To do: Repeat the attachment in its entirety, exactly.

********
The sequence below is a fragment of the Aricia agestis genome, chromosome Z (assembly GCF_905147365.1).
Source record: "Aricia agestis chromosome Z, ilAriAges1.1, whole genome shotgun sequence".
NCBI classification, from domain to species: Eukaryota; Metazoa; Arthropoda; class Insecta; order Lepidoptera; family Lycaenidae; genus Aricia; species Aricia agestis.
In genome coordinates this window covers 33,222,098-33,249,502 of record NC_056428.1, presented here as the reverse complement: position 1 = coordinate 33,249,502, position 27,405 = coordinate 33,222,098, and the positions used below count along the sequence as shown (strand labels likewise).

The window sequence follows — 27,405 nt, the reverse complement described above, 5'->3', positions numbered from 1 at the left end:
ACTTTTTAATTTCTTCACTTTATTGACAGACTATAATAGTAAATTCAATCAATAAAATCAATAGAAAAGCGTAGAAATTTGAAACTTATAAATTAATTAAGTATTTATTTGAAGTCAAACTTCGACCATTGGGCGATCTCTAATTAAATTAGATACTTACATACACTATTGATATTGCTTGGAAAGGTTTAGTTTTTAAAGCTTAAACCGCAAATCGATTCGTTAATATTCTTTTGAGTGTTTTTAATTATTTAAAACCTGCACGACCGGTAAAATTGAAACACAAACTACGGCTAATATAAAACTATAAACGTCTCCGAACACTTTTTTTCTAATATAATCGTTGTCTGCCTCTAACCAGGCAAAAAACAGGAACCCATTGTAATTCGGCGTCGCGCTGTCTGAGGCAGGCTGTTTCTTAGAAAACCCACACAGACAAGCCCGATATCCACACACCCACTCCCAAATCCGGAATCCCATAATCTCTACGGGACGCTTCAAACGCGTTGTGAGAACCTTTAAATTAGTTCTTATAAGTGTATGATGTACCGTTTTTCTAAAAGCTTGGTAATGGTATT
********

The sequence below is a fragment of the Aricia agestis genome, chromosome Z (assembly GCF_905147365.1).
Source record: "Aricia agestis chromosome Z, ilAriAges1.1, whole genome shotgun sequence".
NCBI classification, from domain to species: Eukaryota; Metazoa; Arthropoda; class Insecta; order Lepidoptera; family Lycaenidae; genus Aricia; species Aricia agestis.
In genome coordinates this window covers 33,222,098-33,249,502 of record NC_056428.1, presented here as the reverse complement: position 1 = coordinate 33,249,502, position 27,405 = coordinate 33,222,098, and the positions used below count along the sequence as shown (strand labels likewise).

The window sequence follows — 27,405 nt, the reverse complement described above, 5'->3', positions numbered from 1 at the left end:
ACTTTTTAATTTCTTCACTTTATTGACAGACTATAATAGTAAATTCAATCAATAAAATCAATAGAAAAGCGTAGAAATTTGAAACTTATAAATTAATTAAGTATTTATTTGAAGTCAAACTTCGACCATTGGGCGATCTCTAATTAAATTAGATACTTACATACACTATTGATATTGCTTGGAAAGGTTTAGTTTTTAAAGCTTAAACCGCAAATCGATTCGTTAATATTCTTTTGAGTGTTTTTAATTATTTAAAACCTGCACGACCGGTAAAATTGAAACACAAACTACGGCTAATATAAAACTATAAACGTCTCCGAACACTTTTTTTCTAATATAATCGTTGTCTGCCTCTAACCAGGCAAAAAACAGGAACCCATTGTAATTCGGCGTCGCGCTGTCTGAGGCAGGCTGTTTCTTAGAAAACCCACACAGACAAGCCCGATATCCACACACCCACTCCCAAATCCGGAATCCCATAATCTCTACGGGACGCTTCAAACGCGTTGTGAGAACCTTTAAATTAGTTCTTATAAGTGTATGATGTACCGTTTTTCTAAAAGCTTGGTAATGGTATT